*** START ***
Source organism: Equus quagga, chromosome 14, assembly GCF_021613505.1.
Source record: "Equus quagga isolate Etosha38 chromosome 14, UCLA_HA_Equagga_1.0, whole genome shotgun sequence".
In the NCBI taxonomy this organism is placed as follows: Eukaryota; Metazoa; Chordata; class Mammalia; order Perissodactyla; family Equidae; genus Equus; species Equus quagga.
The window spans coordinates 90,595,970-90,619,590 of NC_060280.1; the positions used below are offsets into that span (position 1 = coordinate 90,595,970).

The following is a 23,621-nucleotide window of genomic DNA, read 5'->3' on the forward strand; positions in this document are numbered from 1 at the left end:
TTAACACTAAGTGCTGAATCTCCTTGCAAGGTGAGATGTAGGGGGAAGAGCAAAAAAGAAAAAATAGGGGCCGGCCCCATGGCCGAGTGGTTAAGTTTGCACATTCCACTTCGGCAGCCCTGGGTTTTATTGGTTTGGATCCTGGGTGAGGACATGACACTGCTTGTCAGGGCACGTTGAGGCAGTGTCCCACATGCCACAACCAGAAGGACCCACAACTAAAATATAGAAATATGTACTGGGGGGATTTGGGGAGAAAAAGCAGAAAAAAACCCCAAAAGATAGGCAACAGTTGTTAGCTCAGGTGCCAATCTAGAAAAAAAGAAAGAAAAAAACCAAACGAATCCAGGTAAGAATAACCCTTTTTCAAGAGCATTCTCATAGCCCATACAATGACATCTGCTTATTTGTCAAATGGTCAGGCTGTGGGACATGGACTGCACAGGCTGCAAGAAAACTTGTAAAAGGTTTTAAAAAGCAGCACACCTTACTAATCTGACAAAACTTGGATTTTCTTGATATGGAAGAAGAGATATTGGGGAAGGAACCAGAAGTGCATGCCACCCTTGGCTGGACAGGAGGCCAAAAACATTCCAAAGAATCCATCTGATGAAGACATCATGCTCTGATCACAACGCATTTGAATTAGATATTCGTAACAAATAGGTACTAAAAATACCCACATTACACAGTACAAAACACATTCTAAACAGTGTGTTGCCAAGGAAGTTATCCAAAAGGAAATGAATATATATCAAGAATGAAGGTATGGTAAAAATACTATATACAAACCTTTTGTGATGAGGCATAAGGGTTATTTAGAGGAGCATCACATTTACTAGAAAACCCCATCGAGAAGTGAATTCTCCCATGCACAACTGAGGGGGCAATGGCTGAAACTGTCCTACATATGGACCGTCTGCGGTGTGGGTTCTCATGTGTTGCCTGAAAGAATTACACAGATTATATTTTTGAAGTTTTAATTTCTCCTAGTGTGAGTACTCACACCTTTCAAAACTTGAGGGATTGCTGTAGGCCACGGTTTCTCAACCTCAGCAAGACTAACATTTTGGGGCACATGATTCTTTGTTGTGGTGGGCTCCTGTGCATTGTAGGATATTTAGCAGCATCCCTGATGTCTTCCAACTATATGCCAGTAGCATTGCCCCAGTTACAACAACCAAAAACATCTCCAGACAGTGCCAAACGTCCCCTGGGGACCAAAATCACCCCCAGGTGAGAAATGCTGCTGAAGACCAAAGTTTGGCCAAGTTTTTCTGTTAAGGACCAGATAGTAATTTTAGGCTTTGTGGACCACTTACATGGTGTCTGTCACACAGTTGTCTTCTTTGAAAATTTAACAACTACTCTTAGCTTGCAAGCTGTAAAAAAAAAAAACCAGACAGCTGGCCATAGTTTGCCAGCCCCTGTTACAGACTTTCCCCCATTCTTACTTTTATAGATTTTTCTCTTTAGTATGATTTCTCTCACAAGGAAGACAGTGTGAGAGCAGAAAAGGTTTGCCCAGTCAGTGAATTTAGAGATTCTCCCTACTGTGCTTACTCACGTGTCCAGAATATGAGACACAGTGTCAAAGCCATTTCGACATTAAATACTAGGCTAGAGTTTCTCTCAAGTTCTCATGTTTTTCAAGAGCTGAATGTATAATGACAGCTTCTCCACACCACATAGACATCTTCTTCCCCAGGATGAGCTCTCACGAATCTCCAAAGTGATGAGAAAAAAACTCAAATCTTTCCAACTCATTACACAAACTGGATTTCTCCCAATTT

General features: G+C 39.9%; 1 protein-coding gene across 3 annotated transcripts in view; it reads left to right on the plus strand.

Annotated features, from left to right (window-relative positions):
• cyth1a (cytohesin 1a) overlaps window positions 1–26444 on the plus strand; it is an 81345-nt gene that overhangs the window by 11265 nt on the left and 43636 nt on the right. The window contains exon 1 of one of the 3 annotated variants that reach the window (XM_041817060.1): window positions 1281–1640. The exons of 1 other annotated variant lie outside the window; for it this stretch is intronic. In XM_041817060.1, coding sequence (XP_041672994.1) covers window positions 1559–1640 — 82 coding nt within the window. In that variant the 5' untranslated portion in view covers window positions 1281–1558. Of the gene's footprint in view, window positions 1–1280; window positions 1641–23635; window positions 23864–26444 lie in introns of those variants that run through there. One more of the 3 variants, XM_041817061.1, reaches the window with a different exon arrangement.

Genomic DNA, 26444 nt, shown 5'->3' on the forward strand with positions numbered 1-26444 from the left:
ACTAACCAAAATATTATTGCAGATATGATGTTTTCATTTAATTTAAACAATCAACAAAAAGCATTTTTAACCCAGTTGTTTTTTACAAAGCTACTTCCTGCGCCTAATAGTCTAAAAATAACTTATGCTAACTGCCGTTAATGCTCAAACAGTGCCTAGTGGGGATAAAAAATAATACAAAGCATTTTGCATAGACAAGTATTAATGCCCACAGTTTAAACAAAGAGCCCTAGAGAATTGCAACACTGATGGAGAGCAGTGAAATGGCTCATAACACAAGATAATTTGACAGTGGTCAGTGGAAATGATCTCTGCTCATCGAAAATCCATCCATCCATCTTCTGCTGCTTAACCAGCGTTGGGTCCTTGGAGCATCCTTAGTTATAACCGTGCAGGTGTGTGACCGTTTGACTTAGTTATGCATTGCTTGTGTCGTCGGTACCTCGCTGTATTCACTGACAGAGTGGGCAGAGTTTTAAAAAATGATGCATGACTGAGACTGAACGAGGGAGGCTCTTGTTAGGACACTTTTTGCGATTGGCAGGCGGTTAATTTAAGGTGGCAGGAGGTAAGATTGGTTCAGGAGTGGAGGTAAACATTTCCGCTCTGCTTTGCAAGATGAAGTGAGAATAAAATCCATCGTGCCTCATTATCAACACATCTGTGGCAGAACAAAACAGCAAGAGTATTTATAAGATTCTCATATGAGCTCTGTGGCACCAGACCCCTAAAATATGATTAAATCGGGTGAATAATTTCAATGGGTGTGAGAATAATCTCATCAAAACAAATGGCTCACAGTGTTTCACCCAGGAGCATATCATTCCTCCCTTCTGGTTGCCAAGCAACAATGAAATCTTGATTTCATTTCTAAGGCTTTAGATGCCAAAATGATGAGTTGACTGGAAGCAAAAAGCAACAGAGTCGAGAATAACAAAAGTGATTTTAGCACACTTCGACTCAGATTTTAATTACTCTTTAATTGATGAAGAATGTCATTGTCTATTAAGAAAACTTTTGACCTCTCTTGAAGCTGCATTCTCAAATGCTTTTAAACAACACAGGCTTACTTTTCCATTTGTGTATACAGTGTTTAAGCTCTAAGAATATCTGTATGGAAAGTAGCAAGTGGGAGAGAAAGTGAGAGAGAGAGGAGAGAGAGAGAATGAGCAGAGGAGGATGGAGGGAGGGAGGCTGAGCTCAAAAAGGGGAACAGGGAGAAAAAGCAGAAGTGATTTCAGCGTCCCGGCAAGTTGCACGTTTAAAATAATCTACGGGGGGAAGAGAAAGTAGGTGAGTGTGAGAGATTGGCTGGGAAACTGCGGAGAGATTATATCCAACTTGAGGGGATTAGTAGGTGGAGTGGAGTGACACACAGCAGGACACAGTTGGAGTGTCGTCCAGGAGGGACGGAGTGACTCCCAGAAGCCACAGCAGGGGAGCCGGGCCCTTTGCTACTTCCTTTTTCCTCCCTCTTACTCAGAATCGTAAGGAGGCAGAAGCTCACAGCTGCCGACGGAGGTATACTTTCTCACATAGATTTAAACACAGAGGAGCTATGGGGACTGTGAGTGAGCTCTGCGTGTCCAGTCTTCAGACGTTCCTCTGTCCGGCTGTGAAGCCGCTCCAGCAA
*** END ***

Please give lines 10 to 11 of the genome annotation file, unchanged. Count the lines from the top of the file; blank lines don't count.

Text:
Genomic DNA, 26444 nt, shown 5'->3' on the forward strand with positions numbered 1-26444 from the left:
ACTAACCAAAATATTATTGCAGATATGATGTTTTCATTTAATTTAAACAATCAACAAAAAGCATTTTTAACCCAGTTGTTTTTTACAAAGCTACTTCCTGCGCCTAATAGTCTAAAAATAACTTATGCTAACTGCCGTTAATGCTCAAACAGTGCCTAGTGGGGATAAAAAATAATACAAAGCATTTTGCATAGACAAGTATTAATGCCCACAGTTTAAACAAAGAGCCCTAGAGAATTGCAACACTGATGGAGAGCAGTGAAATGGCTCATAACACAAGATAATTTGACAGTGGTCAGTGGAAATGATCTCTGCTCATCGAAAATCCATCCATCCATCTTCTGCTGCTTAACCAGCGTTGGGTCCTTGGAGCATCCTTAGTTATAACCGTGCAGGTGTGTGACCGTTTGACTTAGTTATGCATTGCTTGTGTCGTCGGTACCTCGCTGTATTCACTGACAGAGTGGGCAGAGTTTTAAAAAATGATGCATGACTGAGACTGAACGAGGGAGGCTCTTGTTAGGACACTTTTTGCGATTGGCAGGCGGTTAATTTAAGGTGGCAGGAGGTAAGATTGGTTCAGGAGTGGAGGTAAACATTTCCGCTCTGCTTTGCAAGATGAAGTGAGAATAAAATCCATCGTGCCTCATTATCAACACATCTGTGGCAGAACAAAACAGCAAGAGTATTTATAAGATTCTCATATGAGCTCTGTGGCACCAGACCCCTAAAATATGATTAAATCGGGTGAATAATTTCAATGGGTGTGAGAATAATCTCATCAAAACAAATGGCTCACAGTGTTTCACCCAGGAGCATATCATTCCTCCCTTCTGGTTGCCAAGCAACAATGAAATCTTGATTTCATTTCTAAGGCTTTAGATGCCAAAATGATGAGTTGACTGGAAGCAAAAAGCAACAGAGTCGAGAATAACAAAAGTGATTTTAGCACACTTCGACTCAGATTTTAATTACTCTTTAATTGATGAAGAATGTCATTGTCTATTAAGAAAACTTTTGACCTCTCTTGAAGCTGCATTCTCAAATGCTTTTAAACAACACAGGCTTACTTTTCCATTTGTGTATACAGTGTTTAAGCTCTAAGAATATCTGTATGGAAAGTAGCAAGTGGGAGAGAAAGTGAGAGAGAGAGGAGAGAGAGAGAATGAGCAGAGGAGGATGGAGGGAGGGAGGCTGAGCTCAAAAAGGGGAACAGGGAGAAAAAGCAGAAGTGATTTCAGCGTCCCGGCAAGTTGCACGTTTAAAATAATCTACGGGGGGAAGAGAAAGTAGGTGAGTGTGAGAGATTGGCTGGGAAACTGCGGAGAGATTATATCCAACTTGAGGGGATTAGTAGGTGGAGTGGAGTGACACACAGCAGGACACAGTTGGAGTGTCGTCCAGGAGGGACGGAGTGACTCCCAGAAGCCACAGCAGGGGAGCCGGGCCCTTTGCTACTTCCTTTTTCCTCCCTCTTACTCAGAATCGTAAGGAGGCAGAAGCTCACAGCTGCCGACGGAGGTATACTTTCTCACATAGATTTAAACACAGAGGAGCTATGGGGACTGTGAGTGAGCTCTGCGTGTCCAGTCTTCAGACGTTCCTCTGTCCGGCTGTGAAGCCGCTCCAGCAA